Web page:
Following the Minnesota Vikings’ 23-20 overtime win over the Chicago Bears (6-6) on Sunday, the Lions’ path to the playoffs is clear.
If the Lions (7-5) win three of their last four games they will clinch their first division title since 1993.
If Detroit wins three it doesn’t matter if the Bears win out because Detroit holds the first tie-breaker after beating the Bears twice this season. Three wins would also guarantee the first playoff game at Ford Field.
If Detroit wins two and Chicago loses one, the Lions will also clinch.
Next Sunday the Lions play at the Philadelphia Eagles (7-5), who beat Arizona 24-21 on Sunday for their fourth straight win. It’s the toughest remaining game on the Lions’ schedule.
Then the Lions are home for a Monday night game against the Baltimore Ravens (6-6) on Dec. 16, home on Dec. 22 against the N.Y. Giants (4-7 prior to Sunday night game) and then at Vikings (3-8-1) on Dec. 29.
Chicago’s upcoming schedule starts with a Monday night game against Dallas (7-5) at Soldier Field on Dec. 9, then at Cleveland on Dec. 15, at Philadelphia on Dec. 22 and home to Packers on Dec. 29.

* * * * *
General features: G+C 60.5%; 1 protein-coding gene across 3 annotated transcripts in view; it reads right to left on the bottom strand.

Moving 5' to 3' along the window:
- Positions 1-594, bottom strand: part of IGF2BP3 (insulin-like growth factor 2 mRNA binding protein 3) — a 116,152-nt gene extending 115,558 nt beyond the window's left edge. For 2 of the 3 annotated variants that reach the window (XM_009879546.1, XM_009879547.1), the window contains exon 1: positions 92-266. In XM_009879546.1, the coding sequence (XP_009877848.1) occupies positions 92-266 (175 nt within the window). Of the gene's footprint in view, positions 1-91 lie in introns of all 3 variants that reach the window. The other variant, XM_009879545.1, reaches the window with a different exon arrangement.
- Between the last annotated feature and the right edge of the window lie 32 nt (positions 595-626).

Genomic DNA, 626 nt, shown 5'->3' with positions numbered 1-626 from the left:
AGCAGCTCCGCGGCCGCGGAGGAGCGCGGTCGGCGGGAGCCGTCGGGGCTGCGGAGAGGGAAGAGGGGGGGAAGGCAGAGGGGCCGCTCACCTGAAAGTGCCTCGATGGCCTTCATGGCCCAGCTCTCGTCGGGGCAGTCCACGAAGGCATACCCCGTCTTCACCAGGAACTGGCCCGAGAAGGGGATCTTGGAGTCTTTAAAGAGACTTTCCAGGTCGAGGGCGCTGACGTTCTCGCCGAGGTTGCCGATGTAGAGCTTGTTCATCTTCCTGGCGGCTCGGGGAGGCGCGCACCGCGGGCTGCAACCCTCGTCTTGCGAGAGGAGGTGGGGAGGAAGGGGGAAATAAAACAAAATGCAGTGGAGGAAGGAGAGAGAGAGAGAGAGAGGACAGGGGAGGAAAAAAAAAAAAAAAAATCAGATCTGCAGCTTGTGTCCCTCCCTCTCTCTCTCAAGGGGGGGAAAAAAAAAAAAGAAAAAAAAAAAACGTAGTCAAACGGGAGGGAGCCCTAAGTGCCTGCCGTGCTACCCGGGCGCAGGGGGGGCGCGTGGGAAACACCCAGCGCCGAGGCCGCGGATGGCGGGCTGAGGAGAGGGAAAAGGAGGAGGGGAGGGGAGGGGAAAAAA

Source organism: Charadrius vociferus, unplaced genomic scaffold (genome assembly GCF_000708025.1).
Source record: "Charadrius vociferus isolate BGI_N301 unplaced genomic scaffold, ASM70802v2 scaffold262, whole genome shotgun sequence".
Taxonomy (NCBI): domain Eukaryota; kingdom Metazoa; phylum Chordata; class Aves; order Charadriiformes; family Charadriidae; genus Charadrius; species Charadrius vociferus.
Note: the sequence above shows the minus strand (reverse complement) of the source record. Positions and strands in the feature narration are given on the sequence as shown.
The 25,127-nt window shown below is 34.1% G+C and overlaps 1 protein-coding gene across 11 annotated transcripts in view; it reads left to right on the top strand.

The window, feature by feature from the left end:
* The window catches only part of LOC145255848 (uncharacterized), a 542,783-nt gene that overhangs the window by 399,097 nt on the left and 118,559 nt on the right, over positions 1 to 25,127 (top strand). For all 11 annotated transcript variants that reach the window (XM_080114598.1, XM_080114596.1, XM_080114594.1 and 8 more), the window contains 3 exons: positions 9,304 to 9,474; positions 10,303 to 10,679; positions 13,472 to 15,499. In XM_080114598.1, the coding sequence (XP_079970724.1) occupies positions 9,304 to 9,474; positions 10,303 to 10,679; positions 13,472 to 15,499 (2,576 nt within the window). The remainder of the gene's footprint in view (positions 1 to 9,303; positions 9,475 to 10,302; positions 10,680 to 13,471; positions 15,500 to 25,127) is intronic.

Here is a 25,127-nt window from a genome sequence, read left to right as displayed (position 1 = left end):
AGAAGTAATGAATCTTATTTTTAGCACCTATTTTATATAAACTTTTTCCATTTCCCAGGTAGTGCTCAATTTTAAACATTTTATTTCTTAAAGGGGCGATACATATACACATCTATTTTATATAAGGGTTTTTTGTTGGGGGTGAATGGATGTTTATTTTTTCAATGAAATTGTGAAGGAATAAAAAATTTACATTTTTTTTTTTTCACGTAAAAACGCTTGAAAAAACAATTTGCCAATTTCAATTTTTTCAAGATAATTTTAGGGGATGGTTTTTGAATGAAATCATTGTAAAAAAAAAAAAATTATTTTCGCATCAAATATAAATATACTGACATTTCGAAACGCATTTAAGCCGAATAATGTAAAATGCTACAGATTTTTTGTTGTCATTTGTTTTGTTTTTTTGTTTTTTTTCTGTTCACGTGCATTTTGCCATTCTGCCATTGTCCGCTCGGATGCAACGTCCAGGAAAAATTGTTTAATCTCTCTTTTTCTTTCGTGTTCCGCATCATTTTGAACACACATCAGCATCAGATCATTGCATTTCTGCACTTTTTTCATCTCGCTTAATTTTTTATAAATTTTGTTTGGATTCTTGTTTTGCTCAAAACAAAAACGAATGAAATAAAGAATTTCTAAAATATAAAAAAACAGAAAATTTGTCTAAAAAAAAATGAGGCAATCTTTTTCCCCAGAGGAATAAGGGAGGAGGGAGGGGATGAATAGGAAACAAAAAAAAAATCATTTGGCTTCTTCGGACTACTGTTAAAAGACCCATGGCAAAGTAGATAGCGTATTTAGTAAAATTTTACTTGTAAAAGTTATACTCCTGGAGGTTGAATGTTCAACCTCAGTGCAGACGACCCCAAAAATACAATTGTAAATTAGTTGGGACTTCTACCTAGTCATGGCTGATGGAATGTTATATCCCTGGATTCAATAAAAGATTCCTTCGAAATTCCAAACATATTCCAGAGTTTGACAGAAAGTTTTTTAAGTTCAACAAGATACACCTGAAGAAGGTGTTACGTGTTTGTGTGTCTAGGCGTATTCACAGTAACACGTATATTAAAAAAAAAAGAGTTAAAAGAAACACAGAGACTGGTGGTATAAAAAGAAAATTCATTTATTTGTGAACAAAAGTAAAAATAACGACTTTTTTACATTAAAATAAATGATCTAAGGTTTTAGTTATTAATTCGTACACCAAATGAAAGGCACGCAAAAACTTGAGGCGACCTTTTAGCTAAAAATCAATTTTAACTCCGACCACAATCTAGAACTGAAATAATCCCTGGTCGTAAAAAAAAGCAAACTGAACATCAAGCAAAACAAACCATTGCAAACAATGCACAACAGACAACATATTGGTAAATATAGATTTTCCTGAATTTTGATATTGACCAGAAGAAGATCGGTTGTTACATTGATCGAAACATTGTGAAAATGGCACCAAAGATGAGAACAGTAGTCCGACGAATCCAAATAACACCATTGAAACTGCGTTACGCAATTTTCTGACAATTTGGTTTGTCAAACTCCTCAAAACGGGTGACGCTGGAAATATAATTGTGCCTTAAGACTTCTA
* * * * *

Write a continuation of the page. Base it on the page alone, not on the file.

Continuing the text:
While the Packers (5-6-1) aren’t mathematically out of it, they would need to win out and depend on losses from the Lions or Bears.
The Lions last won a division title in 1993 when they played in the NFC Central.
They have made five playoff appearances since then (1994, 1995, 1997, 1999, 2011).
Their last playoff win was in 1991 when they beat the Dallas Cowboys 38-6 to advance to the NFC Championship game where they lost 41-10 at the Washington Redskins.
Detroit’s last playoff appearance was in 2011 when the lost to the Saints 45-28 at New Orleans (see photo). Matthew Stafford set the franchise postseason record in that game with 380 passing yards.